On a day of depressing news, here’s something else for you to ponder over: women aged 65 and older in Hawaii are more likely to live in poverty than men of the same age. So says a new report titled “The Economic Security of Older Women and Men in Hawai`i,” released today by the University of Hawaii (the paper is presented by the Institute for Women’s Policy Research).
Here are six key stats we learned from the report:
• Older women in Hawaii receive median annual Social Security benefits of $12,000, about 80 percent of the amount older men receive ($15,158)
• Just 35.5 percent of older women receive income from a pension or retirement savings plan, compared with 47.0 percent of older men
• For those with a pension or retirement savings plan, women’s median annual income is about 60 percent of men’s ($12,596 compared with $21,344)
• Older women’s median annual asset income in Hawaii is about 75 percent of older men’s ($3,900 compared with $5,000)
• Just over nine percent (9.1 percent) of older women in Hawaii live in poverty, compared with 5.8 percent of older men
• The poverty rate of single older women in Hawaii is more than three times higher than the rate for married older women (13.0 percent and 4.1 percent, respectively; Institute for Women’s Policy Research 2016)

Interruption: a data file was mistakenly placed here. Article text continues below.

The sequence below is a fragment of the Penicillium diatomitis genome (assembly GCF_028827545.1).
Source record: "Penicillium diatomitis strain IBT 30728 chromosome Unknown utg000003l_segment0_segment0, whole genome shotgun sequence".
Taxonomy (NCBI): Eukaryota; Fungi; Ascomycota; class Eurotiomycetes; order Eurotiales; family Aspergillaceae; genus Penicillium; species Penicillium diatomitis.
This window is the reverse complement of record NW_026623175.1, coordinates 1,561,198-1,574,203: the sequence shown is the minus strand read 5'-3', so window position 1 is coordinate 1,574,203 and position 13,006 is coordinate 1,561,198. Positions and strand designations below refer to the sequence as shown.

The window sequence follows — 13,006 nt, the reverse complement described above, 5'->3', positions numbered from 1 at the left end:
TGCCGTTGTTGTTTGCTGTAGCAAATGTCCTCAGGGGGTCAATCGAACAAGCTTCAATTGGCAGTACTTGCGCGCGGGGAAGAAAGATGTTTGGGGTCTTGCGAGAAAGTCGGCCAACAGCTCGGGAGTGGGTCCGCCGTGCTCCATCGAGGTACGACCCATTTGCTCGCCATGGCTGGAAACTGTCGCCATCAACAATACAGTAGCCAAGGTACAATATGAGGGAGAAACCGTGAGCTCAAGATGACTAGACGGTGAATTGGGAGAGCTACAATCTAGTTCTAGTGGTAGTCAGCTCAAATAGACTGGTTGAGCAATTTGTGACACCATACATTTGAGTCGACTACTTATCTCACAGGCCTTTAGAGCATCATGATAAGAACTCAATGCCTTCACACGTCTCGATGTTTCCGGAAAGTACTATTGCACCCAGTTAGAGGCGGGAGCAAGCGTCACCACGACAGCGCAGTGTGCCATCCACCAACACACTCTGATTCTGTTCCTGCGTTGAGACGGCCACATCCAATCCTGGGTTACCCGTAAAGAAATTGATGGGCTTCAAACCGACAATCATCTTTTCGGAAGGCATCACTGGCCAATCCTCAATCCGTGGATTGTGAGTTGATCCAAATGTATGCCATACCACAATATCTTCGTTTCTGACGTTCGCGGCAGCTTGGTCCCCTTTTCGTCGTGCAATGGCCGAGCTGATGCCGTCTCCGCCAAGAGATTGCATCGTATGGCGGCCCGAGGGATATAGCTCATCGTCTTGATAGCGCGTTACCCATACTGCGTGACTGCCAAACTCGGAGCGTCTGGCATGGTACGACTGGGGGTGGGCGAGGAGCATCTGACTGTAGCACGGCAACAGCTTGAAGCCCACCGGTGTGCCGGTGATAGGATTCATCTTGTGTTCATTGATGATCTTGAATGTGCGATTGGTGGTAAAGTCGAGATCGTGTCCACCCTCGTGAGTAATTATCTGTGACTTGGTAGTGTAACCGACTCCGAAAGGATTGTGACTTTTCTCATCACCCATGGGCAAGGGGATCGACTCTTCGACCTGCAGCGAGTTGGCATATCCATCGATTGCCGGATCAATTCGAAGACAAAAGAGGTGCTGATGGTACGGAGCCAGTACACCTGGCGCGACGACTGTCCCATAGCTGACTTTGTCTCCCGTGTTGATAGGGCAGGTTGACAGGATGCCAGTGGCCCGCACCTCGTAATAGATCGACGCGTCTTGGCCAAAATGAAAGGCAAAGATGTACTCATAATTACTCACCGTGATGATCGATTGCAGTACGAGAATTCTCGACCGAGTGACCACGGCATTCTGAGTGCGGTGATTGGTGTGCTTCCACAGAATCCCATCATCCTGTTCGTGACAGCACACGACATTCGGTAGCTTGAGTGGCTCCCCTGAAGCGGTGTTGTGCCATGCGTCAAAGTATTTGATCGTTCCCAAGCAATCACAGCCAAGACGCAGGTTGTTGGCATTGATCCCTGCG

“Many of the economic challenges that older women experience stem from inequities that women face earlier in life, including a persistent wage gap, the high cost of child care and a shortage of affordable housing,” said Dr. Colette Browne, the Richard S. and T. Rose Takasaki Endowed Professor in Social Policy at the School of Social Work and author of the report’s recommendations in a June 14 UH press release. “This builds up over the course of a lifetime and limits women’s ability to lay the foundation for economic security in retirement, especially for the many older single women living without a spouse.”
Click here to read the report.
Photo of Colette Brown courtesy the University of Hawaii